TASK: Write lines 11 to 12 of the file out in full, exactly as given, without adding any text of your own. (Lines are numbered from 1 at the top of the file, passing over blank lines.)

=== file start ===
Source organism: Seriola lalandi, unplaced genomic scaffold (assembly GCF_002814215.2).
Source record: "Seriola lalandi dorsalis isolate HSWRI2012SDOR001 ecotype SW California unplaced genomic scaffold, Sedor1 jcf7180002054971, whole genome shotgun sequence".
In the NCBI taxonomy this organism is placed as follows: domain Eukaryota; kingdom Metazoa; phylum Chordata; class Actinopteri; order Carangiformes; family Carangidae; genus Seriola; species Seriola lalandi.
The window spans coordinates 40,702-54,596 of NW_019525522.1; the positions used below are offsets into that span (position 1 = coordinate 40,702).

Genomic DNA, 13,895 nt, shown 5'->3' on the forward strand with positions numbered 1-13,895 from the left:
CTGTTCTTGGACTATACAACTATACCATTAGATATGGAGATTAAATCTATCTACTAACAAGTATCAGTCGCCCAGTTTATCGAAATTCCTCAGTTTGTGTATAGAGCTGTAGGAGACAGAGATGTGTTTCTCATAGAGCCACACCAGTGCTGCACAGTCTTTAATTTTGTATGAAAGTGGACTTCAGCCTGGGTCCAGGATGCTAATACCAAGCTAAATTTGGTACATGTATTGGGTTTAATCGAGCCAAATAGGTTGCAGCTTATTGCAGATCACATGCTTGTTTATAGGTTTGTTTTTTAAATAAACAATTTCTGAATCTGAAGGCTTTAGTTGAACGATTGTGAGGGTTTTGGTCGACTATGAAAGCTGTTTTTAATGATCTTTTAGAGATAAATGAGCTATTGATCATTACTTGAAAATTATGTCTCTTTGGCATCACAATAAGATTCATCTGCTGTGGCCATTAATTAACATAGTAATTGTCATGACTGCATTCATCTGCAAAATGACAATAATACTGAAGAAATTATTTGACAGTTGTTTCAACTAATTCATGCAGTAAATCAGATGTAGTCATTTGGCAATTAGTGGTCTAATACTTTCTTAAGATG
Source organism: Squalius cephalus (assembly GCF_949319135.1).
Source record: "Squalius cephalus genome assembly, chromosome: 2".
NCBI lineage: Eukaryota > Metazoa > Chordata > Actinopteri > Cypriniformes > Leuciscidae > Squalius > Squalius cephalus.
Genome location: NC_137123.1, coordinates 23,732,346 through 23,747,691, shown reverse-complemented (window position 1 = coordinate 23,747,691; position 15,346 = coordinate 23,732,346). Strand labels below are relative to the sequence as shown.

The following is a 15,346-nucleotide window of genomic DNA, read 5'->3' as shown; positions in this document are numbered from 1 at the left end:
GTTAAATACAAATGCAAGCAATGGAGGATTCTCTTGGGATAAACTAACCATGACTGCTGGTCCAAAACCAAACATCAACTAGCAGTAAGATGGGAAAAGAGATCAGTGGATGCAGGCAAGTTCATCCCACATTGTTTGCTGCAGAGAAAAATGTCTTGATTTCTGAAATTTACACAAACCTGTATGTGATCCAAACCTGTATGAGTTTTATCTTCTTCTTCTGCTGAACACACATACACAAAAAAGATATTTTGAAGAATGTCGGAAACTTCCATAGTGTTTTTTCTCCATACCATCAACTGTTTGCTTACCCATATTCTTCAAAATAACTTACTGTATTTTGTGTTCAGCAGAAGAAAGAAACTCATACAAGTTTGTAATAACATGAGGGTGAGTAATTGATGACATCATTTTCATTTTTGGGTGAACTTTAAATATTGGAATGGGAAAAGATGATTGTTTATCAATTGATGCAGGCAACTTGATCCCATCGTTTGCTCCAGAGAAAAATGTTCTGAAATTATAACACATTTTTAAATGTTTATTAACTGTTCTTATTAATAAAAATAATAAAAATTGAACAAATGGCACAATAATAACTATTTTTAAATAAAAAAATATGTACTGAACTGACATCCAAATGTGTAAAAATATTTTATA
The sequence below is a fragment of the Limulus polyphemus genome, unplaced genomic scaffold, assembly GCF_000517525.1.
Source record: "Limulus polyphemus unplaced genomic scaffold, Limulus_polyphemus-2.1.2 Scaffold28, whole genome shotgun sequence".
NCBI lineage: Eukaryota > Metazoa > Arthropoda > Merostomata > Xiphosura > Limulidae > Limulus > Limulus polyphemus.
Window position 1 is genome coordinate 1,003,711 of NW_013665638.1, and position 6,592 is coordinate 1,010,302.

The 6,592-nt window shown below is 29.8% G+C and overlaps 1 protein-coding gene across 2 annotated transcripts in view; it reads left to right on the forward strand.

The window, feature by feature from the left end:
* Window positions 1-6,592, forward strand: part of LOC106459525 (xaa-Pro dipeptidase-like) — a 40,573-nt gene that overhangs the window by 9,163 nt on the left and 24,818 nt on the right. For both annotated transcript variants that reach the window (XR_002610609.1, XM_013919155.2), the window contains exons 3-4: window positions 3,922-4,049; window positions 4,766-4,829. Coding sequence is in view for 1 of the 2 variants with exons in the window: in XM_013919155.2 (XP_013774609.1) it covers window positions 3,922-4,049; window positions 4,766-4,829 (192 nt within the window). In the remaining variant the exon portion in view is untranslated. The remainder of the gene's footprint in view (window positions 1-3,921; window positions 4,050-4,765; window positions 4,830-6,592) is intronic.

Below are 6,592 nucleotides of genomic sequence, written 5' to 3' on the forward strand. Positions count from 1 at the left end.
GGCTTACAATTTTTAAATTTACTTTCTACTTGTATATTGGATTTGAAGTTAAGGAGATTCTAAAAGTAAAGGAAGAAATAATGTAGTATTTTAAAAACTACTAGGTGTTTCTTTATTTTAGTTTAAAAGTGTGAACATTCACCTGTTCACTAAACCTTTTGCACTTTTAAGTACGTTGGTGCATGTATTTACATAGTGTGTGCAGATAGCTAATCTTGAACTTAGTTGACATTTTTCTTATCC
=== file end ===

The following is a 15,346-nucleotide window of genomic DNA, read 5'->3' as shown; positions in this document are numbered from 1 at the left end:
GTTAAATACAAATGCAAGCAATGGAGGATTCTCTTGGGATAAACTAACCATGACTGCTGGTCCAAAACCAAACATCAACTAGCAGTAAGATGGGAAAAGAGATCAGTGGATGCAGGCAAGTTCATCCCACATTGTTTGCTGCAGAGAAAAATGTCTTGATTTCTGAAATTTACACAAACCTGTATGTGATCCAAACCTGTATGAGTTTTATCTTCTTCTTCTGCTGAACACACATACACAAAAAAGATATTTTGAAGAATGTCGGAAACTTCCATAGTGTTTTTTCTCCATACCATCAACTGTTTGCTTACCCATATTCTTCAAAATAACTTACTGTATTTTGTGTTCAGCAGAAGAAAGAAACTCATACAAGTTTGTAATAACATGAGGGTGAGTAATTGATGACATCATTTTCATTTTTGGGTGAACTTTAAATATTGGAATGGGAAAAGATGATTGTTTATCAATTGATGCAGGCAACTTGATCCCATCGTTTGCTCCAGAGAAAAATGTTCTGAAATTATAACACATTTTTAAATGTTTATTAACTGTTCTTATTAATAAAAATAATAAAAATTGAACAAATGGCACAATAATAACTATTTTTAAATAAAAAAATATGTACTGAACTGACATCCAAATGTGTAAAAATATTTTATA